A surplus of rural labor and an increased labor demand in the cities caused a huge flow of peasants moving to the city to look for jobs there, leaving rural schools practically empty as children go with their parents who leave to work in other provinces. In 2015 alone, nearly 169 million rural workers migrated to cities.

But there are also those children who are left behind by their parents to go to school. China’s hukou or ‘household registration’ system – that is assigned at birth based on one’s community and family – makes it hard or even impossible for migrant children to be accepted at state schools in the cities where their parents work.

Here comes the catch: even if parents choose to leave their child behind under the care of family members for the sake of their education, their journey to school may be too long or dangerous to undertake. When families do not have the means to let their child attend boarding school in a nearby town, they soon become drop-outs.

 

“We simply cannot guarantee the quality of education here, but at least this is much better than letting these kids herd the sheep.”

 

The hyped story of Teacher Yang and his two children comes at an important time, as the Chinese Ministry of Education is expected to release guidelines this year on new standards to govern the levels of funding allocated to rural schools (Caixin 2016).

The problem of China’s disappearing rural schools has been going on for years, and has become a vicious cycle. Even if village schools stay open, the lack of students and teachers is negatively influencing all parties involved.

On Weibo, some criticize the existence of schools like that of Yang: “With only one teacher, although I applaud him, nobody can guarantee the quality of his teaching,” one netizen says.

Others see these school in a different perspective: “We simply cannot guarantee the quality of education here, but at least this is much better than letting these kids herd the sheep. At the very minimum, they can enjoy some sort of education and will not be illiterate.”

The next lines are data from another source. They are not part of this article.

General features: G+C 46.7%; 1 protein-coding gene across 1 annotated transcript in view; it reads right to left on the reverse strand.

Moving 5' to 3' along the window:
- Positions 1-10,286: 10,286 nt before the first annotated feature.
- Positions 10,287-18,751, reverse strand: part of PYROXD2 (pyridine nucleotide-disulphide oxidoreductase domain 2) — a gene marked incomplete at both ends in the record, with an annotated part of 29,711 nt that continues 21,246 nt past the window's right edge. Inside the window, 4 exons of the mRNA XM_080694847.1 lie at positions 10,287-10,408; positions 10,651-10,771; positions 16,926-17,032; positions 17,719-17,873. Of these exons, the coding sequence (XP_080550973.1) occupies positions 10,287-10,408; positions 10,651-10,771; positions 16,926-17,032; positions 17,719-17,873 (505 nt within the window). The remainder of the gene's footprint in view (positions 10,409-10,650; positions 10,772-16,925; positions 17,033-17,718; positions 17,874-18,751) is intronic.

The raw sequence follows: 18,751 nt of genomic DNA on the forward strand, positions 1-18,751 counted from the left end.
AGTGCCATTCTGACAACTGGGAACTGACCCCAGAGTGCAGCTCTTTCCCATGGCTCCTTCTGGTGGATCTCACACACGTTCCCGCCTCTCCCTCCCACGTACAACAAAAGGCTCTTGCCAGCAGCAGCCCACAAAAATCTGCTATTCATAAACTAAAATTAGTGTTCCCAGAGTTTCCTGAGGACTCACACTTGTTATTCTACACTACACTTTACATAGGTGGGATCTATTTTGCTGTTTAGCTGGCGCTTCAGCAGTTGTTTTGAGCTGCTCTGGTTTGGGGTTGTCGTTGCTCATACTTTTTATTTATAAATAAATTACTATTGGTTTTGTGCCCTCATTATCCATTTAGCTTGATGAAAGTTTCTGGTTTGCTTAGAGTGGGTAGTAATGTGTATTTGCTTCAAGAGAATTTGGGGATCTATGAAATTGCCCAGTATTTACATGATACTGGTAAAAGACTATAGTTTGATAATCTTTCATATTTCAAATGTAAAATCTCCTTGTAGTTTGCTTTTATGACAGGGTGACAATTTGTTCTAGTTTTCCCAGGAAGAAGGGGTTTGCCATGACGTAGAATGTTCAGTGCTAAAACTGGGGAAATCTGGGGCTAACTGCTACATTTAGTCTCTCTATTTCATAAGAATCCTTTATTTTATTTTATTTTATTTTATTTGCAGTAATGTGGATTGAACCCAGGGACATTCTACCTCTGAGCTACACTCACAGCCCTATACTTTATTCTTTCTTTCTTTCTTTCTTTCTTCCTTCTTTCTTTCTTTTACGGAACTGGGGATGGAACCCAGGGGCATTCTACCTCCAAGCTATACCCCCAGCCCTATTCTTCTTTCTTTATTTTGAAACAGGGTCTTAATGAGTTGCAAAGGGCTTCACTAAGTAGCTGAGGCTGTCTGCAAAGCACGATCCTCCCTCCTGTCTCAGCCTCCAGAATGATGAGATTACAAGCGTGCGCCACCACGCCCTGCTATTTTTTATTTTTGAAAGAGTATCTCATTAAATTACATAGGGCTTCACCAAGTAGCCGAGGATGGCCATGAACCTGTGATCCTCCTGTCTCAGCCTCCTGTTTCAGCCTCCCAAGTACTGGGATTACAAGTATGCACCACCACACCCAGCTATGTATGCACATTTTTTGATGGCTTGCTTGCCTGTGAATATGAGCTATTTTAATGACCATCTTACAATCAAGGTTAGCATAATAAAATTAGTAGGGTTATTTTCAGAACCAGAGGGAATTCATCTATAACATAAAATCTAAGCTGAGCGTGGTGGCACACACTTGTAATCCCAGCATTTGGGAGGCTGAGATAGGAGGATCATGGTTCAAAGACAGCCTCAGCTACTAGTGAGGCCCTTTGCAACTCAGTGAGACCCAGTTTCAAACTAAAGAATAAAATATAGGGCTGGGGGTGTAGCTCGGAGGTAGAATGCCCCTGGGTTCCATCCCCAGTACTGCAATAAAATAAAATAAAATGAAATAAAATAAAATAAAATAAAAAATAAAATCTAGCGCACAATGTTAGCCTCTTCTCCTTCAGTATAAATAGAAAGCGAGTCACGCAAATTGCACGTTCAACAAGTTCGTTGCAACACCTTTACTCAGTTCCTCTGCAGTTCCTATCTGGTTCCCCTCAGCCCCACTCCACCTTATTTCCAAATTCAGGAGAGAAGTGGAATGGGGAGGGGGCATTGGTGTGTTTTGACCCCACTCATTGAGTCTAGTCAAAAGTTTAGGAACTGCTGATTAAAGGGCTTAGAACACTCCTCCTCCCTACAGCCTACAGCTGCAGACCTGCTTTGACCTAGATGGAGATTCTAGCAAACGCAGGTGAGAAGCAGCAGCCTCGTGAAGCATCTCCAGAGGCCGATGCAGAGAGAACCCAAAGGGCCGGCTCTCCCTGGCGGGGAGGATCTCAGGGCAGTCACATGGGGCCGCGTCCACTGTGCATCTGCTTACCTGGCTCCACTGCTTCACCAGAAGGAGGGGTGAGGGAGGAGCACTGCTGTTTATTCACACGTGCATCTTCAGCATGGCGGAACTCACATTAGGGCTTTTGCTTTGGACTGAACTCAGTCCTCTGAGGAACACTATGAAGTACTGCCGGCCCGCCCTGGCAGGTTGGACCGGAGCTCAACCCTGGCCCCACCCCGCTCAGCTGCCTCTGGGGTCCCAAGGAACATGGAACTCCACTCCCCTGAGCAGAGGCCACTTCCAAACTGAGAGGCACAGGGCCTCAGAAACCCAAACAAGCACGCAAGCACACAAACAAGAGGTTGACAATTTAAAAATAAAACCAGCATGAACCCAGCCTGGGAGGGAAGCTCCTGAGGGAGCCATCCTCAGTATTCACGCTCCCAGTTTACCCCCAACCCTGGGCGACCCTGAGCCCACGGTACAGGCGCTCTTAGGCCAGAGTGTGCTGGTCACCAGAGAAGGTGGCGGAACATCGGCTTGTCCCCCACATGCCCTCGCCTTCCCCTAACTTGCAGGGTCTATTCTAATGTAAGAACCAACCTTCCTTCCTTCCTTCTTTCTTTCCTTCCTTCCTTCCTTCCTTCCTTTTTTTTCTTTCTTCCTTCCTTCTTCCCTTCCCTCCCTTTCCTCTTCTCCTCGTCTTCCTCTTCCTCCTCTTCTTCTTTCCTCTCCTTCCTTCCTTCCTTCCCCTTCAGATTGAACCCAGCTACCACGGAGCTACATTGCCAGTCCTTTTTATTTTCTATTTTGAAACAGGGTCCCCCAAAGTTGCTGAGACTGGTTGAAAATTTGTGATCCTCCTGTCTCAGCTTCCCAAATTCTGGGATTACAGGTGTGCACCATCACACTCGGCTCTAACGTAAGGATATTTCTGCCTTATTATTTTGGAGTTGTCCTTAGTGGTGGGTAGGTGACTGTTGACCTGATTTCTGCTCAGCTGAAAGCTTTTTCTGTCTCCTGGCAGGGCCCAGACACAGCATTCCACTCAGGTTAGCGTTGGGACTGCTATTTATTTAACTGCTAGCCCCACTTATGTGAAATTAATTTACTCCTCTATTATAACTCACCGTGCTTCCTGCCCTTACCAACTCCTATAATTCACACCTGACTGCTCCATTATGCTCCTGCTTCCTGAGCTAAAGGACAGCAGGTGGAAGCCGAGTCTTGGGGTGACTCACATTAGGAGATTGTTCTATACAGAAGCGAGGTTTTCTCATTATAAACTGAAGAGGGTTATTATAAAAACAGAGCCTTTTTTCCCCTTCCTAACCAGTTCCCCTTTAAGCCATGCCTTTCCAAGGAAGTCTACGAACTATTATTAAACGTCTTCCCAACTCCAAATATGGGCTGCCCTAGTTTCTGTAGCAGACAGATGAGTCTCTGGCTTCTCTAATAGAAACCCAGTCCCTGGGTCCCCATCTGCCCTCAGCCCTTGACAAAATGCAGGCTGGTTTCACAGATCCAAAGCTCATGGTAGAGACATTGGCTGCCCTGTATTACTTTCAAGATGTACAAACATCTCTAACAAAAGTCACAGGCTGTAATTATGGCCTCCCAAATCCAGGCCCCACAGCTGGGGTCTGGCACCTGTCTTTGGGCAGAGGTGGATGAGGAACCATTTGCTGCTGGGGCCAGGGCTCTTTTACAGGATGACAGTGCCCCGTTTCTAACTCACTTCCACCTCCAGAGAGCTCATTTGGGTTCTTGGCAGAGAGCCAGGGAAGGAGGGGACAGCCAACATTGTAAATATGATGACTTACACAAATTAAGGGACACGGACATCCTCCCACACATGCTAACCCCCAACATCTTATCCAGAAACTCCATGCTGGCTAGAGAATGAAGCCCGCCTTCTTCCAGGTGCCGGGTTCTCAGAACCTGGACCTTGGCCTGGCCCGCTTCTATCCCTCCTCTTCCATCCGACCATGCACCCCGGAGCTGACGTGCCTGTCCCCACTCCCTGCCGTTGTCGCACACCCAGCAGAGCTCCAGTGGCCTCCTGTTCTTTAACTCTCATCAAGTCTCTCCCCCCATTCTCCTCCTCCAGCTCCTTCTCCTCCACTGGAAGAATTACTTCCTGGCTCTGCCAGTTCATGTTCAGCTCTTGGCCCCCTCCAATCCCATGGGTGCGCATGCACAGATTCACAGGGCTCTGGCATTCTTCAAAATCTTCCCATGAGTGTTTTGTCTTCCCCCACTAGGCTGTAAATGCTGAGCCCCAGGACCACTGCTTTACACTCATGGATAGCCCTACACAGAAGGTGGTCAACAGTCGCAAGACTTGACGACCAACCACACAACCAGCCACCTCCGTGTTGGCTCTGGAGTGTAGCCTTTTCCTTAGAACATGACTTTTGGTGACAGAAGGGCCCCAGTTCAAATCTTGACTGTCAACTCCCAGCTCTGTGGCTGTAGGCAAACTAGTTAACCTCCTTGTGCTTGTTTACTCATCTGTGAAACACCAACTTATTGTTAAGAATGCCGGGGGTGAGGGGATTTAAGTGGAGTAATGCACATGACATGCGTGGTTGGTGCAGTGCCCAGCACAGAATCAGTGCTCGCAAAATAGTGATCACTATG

“The media is misleading,” another person says: “So many of these schools have already been torn down. The editor [of this article] would not even think of letting their child attend a small village school like this. These children are part of a society that is going through enormous changes, and the fact that they are educated like this is shameful (..) – instead of only praising the teacher, we should perhaps also advise him not to just place emphasis on himself.”

But many disagree with this view. One post-1990 netizen from Chongqing (@于杨鱼羊) writes: “My uncle also was a teacher for over a decade (..) and he put all of his energy into his students (..) Without having him, I would have since long dropped out of school to start working, and would have been lost in the waves of migrant workers. If it weren’t for him, I would not be where I am today.”

“There are many ways to take within education, but taking the way of education is always the best way,” another person writes.

Perhaps the students of Yang indeed are amongst the ‘lucky ones’, as bittersweet as it may be. Different from many children their age, they receive the full attention of their tutor and are able to attend school while still being close to their family.

Teacher Yang makes sure they get home safely; he personally walks them back to their house every day after school. It is one of the perks of attending a “sparrow school.”

– By Manya Koetse
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References

Lam, Sara G. 2016. “From Rabun County to Yonji County: The Foxfire Approach and Community-Based Education in Rural China.” In Hilton Smith & J. Cynthia McDermott (eds), The Foxfire Approach Inspiration for Classrooms and Beyond, 73-83. Rotterdam: Sense Publishers.

Sheng Menglu and Li Rongde. 2016. “Battered by Closures, Rural Schools Await New Guidelines.” Caixin Global, Dec 14 http://www.caixinglobal.com/2016-12-14/101026544.html [15.1.17].

©2016 Whatsonweibo. All rights reserved. Do not reproduce our content without permission – you can contact us at info@whatsonweibo.com.